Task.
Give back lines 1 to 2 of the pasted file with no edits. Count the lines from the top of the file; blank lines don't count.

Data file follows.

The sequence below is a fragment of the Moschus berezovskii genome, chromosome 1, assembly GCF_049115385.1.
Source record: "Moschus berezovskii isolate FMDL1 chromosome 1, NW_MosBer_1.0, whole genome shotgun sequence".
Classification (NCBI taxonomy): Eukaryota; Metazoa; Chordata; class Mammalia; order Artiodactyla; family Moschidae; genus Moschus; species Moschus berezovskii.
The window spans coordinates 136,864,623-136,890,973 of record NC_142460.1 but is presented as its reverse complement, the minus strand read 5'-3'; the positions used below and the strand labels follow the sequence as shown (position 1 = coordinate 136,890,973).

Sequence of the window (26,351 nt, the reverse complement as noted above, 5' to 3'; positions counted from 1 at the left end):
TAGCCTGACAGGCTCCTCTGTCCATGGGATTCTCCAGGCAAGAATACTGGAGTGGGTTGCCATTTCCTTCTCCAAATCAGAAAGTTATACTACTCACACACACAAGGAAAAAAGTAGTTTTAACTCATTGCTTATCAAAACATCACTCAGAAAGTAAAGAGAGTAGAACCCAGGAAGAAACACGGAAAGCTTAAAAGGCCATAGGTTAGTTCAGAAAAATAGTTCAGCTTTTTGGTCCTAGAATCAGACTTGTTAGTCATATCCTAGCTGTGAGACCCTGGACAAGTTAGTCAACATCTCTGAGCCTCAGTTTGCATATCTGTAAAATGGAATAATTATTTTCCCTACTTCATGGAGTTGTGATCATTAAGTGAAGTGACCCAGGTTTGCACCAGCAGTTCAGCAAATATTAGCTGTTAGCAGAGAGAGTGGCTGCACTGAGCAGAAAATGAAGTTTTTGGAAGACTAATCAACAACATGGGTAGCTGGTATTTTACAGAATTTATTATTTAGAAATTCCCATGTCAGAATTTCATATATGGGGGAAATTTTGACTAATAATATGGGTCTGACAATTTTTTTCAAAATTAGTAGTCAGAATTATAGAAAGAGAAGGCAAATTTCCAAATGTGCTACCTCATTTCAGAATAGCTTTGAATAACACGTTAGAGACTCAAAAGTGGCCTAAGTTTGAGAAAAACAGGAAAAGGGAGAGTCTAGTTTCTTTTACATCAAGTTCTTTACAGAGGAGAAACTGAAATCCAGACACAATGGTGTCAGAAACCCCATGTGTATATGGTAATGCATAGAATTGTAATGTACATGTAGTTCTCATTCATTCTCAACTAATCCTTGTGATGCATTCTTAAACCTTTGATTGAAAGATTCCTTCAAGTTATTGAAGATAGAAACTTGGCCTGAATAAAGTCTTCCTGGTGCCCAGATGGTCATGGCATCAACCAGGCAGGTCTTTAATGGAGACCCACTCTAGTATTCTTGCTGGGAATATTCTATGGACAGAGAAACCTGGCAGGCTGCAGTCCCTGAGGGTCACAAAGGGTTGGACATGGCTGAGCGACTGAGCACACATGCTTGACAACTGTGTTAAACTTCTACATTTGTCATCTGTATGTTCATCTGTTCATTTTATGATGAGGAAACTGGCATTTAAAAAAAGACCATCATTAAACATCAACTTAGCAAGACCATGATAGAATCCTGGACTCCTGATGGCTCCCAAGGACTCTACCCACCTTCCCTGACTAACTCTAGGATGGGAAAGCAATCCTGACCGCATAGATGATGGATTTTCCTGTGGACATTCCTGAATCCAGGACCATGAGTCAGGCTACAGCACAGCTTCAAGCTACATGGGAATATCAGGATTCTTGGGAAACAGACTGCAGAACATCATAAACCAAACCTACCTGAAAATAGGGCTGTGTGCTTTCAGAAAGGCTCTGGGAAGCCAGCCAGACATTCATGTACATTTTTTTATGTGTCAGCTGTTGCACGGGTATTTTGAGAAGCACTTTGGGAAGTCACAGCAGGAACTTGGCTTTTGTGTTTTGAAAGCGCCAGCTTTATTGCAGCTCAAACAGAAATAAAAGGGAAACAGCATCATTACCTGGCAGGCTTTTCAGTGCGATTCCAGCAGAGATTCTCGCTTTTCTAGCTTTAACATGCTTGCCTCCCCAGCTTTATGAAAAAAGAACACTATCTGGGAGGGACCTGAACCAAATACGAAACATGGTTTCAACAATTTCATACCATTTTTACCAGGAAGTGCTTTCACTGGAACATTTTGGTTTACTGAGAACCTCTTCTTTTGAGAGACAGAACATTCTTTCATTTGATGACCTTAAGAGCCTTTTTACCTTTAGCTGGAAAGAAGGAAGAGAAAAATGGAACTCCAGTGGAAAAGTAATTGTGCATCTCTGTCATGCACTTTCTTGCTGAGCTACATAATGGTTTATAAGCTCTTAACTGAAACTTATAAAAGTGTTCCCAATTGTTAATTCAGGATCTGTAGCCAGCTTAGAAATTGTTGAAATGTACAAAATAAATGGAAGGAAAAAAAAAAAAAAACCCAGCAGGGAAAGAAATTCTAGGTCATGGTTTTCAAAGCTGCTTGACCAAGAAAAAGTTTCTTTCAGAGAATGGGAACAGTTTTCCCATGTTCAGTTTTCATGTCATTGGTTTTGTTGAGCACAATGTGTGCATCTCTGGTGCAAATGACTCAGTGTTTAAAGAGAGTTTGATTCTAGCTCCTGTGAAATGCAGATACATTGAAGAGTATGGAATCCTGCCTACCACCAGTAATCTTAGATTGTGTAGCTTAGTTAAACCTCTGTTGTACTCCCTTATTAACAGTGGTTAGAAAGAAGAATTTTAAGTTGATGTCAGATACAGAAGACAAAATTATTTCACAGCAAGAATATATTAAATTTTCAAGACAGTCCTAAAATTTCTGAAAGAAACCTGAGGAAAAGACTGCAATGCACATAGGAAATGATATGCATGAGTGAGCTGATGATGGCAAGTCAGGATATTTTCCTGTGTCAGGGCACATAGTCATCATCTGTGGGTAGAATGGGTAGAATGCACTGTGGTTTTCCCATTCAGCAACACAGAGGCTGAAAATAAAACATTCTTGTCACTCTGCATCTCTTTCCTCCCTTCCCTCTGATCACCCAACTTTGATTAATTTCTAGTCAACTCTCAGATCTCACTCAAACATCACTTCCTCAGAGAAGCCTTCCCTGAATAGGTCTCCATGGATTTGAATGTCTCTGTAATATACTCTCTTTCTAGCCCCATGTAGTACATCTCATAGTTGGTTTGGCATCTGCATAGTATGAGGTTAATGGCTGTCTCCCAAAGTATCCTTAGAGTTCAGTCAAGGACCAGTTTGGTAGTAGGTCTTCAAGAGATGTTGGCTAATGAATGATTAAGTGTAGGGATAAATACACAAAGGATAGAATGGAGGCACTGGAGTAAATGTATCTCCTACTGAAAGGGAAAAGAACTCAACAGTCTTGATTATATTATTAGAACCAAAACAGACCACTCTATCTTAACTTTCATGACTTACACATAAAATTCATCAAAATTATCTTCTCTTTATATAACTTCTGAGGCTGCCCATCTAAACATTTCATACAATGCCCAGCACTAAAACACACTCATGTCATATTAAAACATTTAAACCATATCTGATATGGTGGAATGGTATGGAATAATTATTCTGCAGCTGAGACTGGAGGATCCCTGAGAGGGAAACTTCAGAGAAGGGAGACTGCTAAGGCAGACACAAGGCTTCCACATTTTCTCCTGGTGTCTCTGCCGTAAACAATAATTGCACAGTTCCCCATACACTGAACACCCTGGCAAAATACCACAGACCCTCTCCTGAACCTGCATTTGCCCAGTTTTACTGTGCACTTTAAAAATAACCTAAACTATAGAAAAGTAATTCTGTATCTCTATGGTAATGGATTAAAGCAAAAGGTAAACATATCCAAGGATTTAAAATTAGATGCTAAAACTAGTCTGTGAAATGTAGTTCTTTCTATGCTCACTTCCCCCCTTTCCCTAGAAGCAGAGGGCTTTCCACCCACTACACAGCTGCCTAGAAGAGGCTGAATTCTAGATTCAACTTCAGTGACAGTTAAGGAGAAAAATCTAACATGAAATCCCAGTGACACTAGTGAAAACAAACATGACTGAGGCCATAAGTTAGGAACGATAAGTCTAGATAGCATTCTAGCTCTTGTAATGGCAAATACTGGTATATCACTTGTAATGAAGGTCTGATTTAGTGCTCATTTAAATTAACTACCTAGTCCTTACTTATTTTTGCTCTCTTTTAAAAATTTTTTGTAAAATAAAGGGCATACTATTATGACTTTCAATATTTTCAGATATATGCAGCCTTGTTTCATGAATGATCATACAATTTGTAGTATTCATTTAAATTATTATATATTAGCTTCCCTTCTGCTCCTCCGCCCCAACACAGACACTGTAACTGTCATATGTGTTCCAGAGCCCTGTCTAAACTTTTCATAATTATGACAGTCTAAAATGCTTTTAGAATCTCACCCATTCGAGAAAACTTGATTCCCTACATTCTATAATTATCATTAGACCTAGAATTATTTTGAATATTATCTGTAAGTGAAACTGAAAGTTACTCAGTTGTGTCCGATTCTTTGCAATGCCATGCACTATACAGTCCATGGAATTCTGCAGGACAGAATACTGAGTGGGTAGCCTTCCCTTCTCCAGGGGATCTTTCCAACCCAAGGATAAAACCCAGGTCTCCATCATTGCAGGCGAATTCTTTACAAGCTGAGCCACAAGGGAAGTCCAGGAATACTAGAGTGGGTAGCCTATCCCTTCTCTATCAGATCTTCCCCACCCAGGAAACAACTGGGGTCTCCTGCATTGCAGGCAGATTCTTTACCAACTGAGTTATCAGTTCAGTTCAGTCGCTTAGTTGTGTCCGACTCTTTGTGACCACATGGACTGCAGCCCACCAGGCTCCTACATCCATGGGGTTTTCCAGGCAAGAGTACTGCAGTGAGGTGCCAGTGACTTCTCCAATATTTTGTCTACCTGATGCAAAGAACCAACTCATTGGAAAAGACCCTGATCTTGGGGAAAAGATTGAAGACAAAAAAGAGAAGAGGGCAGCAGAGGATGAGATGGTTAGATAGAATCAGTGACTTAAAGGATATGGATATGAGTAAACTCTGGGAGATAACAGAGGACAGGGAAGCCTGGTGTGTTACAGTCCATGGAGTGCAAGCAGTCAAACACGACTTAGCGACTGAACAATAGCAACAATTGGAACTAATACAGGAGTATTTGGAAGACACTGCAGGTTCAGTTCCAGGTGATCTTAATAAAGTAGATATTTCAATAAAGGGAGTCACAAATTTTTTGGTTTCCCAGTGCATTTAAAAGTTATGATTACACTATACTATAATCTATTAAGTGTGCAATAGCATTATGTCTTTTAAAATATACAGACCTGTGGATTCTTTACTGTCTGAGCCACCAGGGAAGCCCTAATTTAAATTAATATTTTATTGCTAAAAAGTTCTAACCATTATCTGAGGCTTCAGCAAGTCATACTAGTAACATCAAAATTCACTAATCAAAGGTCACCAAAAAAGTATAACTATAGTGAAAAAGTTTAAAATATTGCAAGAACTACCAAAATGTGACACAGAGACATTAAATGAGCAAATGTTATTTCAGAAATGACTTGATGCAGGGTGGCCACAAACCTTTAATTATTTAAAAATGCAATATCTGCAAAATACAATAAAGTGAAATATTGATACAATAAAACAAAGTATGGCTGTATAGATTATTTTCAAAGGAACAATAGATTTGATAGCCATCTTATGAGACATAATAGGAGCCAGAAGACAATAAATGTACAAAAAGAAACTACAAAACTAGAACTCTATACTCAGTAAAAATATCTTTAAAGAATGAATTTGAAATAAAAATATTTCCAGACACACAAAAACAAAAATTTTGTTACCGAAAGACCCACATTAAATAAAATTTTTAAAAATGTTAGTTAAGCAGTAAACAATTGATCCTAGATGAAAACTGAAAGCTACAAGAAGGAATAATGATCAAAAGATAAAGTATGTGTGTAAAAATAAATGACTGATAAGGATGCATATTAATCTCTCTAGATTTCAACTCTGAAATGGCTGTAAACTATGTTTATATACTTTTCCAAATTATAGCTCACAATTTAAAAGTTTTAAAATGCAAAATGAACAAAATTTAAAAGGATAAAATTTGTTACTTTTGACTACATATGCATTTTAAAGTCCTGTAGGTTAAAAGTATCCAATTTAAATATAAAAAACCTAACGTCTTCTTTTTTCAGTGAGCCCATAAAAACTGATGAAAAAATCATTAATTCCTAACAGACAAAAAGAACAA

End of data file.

The sequence below is a fragment of the Moschus berezovskii genome, chromosome 1, assembly GCF_049115385.1.
Source record: "Moschus berezovskii isolate FMDL1 chromosome 1, NW_MosBer_1.0, whole genome shotgun sequence".